Alveolar macrophages engulf and ingest silica crystals that reach the alveoli. Once inside the cell, the crystal sets in motion a sequence of biochemical reactions (especially involving reactive oxygen molecular species) that ultimately destroys the cell, causing it to rupture and release its intracellular enzymes and the silica crystal back into the surrounding lung tissue. (See also footnote, Section 18.104.22.168.) The enzymes damage the lung tissue, which subsequently heals by fibrosis. This silica particle is re-phagocytized by another macrophage, and the cycle repeats; the end result of this process is respiratory failure . (Neutrophils are also present, typically ~6 x 104 cells per gram of wet tissue in mammalian lungs .) One study suggested that as little as 1 milligram of 5-micron silica crystals inhaled per 100 grams of body weight is enough to kill a rat by producing a severe alveolitis and fatal pulmonary edema. Indeed, within 24 hours of the lethal exposure researchers observed “gasping, cyanosis, and discharge of a pinkish and frothy fluid from the mouth and the nostrils” among the rodents prior to death . The equivalent exposure at a 70-kg human body weight, all else equal, would require the inhalation of ~0.7 gm of 5-micron silica dust – roughly the same volume as ~3 billion inhaled 5-micron airborne silica crystals.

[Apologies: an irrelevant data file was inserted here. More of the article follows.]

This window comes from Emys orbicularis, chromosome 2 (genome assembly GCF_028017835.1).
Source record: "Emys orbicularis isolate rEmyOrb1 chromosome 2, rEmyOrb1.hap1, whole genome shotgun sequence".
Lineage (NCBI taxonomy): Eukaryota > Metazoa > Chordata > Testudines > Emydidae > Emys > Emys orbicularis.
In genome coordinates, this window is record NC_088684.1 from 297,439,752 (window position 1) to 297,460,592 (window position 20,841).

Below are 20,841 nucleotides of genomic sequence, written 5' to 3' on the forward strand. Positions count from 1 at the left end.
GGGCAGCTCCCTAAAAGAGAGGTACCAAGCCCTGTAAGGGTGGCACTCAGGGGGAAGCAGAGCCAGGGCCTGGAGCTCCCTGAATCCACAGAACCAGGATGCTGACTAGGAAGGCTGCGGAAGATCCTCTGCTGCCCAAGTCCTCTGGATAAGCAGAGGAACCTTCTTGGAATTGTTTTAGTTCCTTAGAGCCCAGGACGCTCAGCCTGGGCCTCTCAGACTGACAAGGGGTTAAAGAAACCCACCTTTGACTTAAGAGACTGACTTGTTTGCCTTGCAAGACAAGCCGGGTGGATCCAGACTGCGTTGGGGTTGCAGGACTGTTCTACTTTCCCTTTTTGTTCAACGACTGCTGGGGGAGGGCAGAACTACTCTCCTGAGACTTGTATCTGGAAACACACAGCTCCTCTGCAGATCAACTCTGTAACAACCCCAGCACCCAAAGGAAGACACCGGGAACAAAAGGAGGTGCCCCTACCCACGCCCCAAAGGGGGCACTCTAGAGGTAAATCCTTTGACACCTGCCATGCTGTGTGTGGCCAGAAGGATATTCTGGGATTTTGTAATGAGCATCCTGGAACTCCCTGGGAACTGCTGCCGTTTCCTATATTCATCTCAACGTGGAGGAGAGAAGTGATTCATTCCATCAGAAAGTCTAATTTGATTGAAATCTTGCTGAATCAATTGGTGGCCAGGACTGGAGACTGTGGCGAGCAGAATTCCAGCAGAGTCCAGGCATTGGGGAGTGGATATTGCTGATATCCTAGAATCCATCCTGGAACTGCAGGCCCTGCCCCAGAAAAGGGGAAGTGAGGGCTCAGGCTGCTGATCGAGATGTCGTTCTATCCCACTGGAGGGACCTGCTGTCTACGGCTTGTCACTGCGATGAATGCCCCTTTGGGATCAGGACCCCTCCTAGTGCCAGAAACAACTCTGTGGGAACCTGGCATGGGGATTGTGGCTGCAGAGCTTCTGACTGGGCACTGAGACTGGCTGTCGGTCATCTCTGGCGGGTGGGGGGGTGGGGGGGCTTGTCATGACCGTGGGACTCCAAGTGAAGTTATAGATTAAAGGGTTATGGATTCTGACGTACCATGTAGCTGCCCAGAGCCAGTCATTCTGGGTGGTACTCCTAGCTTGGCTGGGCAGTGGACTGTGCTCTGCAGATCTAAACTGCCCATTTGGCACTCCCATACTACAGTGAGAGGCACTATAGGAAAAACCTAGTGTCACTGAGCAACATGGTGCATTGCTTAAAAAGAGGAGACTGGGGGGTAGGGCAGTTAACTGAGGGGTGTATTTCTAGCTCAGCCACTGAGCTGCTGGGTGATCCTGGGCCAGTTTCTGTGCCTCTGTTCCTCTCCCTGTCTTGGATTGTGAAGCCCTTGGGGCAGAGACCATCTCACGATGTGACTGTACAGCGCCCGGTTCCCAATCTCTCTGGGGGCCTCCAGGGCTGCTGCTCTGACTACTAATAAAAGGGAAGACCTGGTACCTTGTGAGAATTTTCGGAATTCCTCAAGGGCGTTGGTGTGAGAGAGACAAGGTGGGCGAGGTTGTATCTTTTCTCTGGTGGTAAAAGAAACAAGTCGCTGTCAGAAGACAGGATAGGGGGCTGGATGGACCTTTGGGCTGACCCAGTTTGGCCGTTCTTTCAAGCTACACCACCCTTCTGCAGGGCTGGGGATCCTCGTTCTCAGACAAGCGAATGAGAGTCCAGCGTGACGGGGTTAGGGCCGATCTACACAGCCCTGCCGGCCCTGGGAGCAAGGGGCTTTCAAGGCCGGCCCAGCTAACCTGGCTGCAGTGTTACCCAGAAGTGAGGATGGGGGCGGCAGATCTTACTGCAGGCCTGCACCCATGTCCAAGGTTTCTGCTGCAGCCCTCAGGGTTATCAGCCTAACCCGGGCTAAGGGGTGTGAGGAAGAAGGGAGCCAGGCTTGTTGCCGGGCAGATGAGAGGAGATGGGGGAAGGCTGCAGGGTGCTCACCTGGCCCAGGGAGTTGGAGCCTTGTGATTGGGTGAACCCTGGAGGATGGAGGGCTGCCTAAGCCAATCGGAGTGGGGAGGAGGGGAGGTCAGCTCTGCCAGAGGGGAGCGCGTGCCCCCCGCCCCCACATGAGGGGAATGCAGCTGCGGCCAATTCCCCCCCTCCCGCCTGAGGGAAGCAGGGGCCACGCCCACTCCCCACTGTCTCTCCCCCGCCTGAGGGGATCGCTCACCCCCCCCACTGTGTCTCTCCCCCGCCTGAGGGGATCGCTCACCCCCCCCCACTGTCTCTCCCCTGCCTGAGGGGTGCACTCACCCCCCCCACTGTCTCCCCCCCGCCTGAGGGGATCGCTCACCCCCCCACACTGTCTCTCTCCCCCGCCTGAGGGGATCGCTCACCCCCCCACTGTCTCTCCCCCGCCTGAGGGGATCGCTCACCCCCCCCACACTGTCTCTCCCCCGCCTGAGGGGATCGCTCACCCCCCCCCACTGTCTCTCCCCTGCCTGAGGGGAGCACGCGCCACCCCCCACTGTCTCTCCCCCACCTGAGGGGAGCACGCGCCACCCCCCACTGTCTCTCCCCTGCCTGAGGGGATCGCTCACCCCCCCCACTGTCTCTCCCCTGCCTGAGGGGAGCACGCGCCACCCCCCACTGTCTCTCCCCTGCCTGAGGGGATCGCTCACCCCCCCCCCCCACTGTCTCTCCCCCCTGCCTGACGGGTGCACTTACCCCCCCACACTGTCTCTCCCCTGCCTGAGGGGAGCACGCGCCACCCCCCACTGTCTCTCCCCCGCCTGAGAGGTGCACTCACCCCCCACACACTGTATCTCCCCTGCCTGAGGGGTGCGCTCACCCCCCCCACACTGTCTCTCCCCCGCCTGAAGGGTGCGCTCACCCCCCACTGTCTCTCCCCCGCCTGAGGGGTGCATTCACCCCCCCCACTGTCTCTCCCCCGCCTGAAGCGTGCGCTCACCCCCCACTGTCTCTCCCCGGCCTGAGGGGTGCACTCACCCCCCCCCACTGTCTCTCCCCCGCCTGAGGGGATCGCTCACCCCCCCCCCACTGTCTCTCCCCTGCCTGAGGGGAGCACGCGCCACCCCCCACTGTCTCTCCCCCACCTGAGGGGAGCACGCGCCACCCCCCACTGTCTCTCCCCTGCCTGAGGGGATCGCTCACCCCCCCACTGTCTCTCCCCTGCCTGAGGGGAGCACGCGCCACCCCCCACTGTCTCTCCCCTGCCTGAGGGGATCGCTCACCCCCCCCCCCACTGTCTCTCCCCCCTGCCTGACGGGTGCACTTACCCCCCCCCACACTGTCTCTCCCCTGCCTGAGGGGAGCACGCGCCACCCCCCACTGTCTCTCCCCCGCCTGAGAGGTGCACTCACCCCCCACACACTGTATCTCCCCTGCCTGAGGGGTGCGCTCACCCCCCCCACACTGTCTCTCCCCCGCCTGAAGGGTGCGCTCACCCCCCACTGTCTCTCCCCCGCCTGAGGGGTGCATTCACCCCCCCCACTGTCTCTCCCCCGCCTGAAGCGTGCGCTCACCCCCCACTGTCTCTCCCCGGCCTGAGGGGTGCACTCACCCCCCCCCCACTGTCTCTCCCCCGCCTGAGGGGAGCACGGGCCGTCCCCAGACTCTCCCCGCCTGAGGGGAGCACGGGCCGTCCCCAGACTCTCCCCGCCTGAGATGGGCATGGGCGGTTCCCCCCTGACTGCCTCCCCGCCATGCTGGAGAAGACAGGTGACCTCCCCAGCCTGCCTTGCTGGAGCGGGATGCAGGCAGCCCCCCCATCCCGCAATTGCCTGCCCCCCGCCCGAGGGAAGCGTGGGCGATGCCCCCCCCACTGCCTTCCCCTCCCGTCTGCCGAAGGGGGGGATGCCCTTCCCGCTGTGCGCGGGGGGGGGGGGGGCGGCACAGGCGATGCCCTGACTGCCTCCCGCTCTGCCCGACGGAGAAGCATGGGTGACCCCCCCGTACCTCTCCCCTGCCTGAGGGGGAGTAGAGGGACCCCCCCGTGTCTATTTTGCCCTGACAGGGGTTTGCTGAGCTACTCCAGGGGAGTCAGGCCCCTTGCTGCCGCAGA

Pneumoconiosis from exposure to artificial graphite made from coke has not been reported and probably occurs only rarely . A survey of over 600 cases of graphite pneumoconiosis  yielded just one case in which nearly pure graphite might cause graphite pneumoconiosis. The majority of the evidence indicates that pneumoconiosis is a mixed-dust lung reaction, and that analytically pure graphite probably does not cause pneumoconiosis [673, 674, 675]. Silicographitosis has been documented following excessive exposure to natural graphite (plumbago) in graphite mines , which is a crystalline form of carbon containing free silica . Carborundum fibers, a synthetic abrasive made by fusing silica and carbon, also produce fibrosing alveolitis . The most common carbonaceous-hazard diseases include anthracosis and emphysema (coal) , graphitosis (natural graphite), and smog lung (carbon plus photochemicals). Federal regulatory limits on coal mine dust (predominantly elemental carbon with a maximum of 5% silica ) are 2 mg/m3. Subchronic inhalation of 1.1 mg/m3 of carbon black dust is not mutagenic or genotoxic for rat alveolar epithelial cells and elicits no detectable adverse lung effects .* Subchronic inhalation of carbon fibers at 20 mg/m3 also has no injurious effect on rats . Bronchiolar (large-particle) coal dust is quickly cleared via the mucociliary escalator (Section 8.2.2). Smaller alveolar-resident particles are mostly taken up by macrophages, which migrate over the airspace surface to the terminal bronchioles, then enter the mucociliary stream . Within ~2 hours post-exposure, ~2% of these particles penetrate the airway lining and enter the interstitium (Figure 8.15) and the phagocytic vacuoles of lymphatic endothelial cells; at 24 hours, the particles are detected in the peribronchial lymphatics and lymph nodes . Pure carbon particles can also insinuate themselves permanently into the skin .